Suddenly, she’s screaming at one of my raftmates. (I’m still not sure why, something about not staying put. He was right where she told him to be, but I think she got disoriented and thought he hopped to another rock.) She’s cursing angrily at him and the rest of us are just stunned.

OK, so now the fearless professional is clearly freaked out. The swirling debris, the waves, the hail … all of this has been sort of an unusual experience ‘til now, but freaking out is contagious and I’m about ready to cry. But the raft is finally clear, and we all get back in.

The other raft, meanwhile, sailed right up to shore before the storm caught up, so they’re all wondering where we are. We finally paddle around the corner, soaked and wide-eyed.


We all hang out on the bank for a while, waiting for the storm to pass. I’m tempted to climb back up to the road and call a cab, but our guide has calmed down and apologized for freaking out. We’re slowly starting to laugh about our near-death experience, so it seems like the rest of this day might actually be fun. Once we’ve gone 10 minutes without seeing lightning, we get back in our rafts and push off.

I’m so glad we did, because the rest of the trip was super fun. As we made our way around rocks, our guide pointed out lots of Richmond landmarks and explained some of their history. (Hollywood Cemetery looks really cool from the water!) We went past Belle Isle, where people were swimming and sunning themselves. As we got into downtown Richmond, I could see Patrick’s building (he thinks he might have seen us too!) and the Federal Reserve Building.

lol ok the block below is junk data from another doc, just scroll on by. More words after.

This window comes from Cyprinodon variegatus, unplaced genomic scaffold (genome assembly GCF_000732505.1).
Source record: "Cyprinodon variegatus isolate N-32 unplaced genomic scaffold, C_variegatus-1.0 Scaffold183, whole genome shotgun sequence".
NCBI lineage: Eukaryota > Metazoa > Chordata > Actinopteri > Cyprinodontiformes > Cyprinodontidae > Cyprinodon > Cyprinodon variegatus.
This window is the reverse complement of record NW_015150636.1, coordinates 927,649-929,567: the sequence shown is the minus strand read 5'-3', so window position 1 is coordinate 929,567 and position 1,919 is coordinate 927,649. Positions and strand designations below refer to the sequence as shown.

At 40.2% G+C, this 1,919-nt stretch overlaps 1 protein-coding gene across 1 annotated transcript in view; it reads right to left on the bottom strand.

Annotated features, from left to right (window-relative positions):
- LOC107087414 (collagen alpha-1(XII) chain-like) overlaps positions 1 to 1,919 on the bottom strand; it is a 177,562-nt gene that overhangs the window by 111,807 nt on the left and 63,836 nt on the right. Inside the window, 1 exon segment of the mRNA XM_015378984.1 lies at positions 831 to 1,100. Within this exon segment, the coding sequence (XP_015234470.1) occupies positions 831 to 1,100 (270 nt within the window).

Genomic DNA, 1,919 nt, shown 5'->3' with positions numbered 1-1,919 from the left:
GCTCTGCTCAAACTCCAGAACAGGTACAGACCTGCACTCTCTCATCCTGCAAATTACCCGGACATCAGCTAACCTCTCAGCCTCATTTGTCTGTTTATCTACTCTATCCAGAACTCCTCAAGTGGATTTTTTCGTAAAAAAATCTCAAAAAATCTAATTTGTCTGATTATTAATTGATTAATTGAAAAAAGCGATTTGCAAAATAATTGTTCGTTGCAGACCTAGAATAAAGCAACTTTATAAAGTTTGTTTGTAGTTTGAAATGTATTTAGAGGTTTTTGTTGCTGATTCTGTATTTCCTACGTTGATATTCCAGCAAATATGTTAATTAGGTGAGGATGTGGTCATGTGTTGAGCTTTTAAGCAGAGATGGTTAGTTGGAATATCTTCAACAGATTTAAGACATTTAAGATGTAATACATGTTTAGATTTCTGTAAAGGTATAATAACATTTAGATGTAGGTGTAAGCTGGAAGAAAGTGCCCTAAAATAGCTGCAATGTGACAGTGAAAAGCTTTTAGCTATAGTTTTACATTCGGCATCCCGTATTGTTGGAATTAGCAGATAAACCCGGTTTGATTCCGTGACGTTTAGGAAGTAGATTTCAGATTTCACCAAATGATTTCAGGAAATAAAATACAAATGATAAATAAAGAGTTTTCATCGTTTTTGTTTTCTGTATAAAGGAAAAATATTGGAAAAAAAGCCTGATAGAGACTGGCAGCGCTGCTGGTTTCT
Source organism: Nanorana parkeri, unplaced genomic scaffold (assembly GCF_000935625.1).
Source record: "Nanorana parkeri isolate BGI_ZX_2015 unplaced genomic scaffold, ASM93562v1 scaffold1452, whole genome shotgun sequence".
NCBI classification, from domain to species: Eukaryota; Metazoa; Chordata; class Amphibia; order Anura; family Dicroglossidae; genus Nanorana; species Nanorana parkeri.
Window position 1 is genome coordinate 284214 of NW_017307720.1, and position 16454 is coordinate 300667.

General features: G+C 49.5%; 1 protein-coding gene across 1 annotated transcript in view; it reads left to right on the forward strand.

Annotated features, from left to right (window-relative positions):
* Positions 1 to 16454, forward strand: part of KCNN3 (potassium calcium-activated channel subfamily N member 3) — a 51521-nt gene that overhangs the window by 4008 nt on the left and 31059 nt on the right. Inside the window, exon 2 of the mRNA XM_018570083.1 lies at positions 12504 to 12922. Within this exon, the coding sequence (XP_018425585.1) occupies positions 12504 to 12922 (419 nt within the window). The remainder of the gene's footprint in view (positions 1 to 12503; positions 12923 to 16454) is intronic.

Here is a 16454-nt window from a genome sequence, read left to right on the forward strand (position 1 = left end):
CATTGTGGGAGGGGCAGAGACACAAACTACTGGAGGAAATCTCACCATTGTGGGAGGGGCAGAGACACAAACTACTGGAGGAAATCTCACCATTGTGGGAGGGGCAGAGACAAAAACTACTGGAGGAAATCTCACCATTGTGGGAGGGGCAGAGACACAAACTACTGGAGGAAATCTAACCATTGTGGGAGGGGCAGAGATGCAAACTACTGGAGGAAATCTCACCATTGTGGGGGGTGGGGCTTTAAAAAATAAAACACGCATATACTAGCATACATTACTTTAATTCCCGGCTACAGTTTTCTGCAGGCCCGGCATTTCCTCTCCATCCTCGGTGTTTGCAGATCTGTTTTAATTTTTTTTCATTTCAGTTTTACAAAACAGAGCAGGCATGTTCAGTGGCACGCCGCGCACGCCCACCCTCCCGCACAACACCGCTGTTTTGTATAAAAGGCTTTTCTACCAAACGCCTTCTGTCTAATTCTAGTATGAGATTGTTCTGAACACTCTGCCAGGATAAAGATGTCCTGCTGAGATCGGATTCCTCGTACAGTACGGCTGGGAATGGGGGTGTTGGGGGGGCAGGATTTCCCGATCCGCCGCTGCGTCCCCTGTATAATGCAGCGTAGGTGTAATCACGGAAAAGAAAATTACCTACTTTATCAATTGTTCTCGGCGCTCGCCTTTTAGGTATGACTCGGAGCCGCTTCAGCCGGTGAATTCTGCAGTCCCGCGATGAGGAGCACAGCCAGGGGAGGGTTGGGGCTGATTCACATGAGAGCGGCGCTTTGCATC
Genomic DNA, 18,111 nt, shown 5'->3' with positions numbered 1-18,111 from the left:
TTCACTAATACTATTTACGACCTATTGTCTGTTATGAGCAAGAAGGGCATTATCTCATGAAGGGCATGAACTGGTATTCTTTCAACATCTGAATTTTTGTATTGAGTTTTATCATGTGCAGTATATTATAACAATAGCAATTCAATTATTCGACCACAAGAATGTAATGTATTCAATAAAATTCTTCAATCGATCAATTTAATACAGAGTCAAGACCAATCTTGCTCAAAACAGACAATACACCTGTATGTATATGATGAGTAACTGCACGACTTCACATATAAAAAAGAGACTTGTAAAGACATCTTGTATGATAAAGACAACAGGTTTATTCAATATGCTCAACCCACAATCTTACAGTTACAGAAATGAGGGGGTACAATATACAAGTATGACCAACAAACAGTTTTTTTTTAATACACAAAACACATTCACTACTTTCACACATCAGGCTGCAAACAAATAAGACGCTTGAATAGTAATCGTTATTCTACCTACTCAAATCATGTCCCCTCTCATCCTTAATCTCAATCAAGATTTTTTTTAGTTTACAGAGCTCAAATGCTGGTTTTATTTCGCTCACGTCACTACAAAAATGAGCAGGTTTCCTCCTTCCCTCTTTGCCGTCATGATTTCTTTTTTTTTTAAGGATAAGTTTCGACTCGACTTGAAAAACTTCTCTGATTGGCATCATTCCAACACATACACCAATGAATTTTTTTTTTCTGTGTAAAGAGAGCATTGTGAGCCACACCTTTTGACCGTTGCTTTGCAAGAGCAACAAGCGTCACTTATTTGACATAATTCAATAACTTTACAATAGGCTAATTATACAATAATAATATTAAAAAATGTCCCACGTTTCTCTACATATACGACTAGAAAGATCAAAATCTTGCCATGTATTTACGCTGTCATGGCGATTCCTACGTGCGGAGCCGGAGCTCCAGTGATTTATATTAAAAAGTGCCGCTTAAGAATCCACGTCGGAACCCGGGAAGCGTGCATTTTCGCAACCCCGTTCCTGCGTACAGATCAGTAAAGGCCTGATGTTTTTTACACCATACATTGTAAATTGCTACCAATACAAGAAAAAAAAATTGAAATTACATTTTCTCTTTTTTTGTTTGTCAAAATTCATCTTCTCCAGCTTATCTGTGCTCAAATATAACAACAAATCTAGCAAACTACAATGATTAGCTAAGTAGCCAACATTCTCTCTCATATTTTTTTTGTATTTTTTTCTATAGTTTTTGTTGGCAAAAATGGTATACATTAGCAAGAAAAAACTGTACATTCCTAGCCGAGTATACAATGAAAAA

At this point, there were class 4 rapids and we had to compete with some kayakers for room to move. The other raft flipped, but we were all able to stay in ours. We’d had enough drama in the beginning.

When we got out, we were tired and soaked to the bone, but the non-rafting group was waiting for us at Legends Pub. Patrick was there too, and had already met half the gang before I arrived. They all loved him, of course. The raft survivors had a good time telling our war stories and Patrick (who always thinks I’m exaggerating) got to hear about our trauma from more than one source.

Now that I know what I’m doing, I want to go out again. Who’s with me?

C25K: Week 1, Day 2

July 19, 2007

I did a little bit better this time. Did the first three runs with no problem, skipped the next two, did the two after that, and skipped the last one. So one more run this time, and three of them right in a row. (I think I pushed myself too hard on the third one; I was running past a group of teenagers, and you know what harsh critics they can be!)

I think I would have done better if I had gotten started earlier. I don’t have to go to work until noon today, so I took my sweet time getting out there. There’s a lot more sunshine beating down on this neighborhood at 8 than there is at 7.

When I do get to work, it’s just going to be for our end-of-year celebration. When I first heard that, I was picturing a little pizza, some cake, maybe a nice big off-site lunch. But no. We’re going white-water rafting on the James River!

Running and white-water rafting in the same week?! What is this, the Fitness Channel?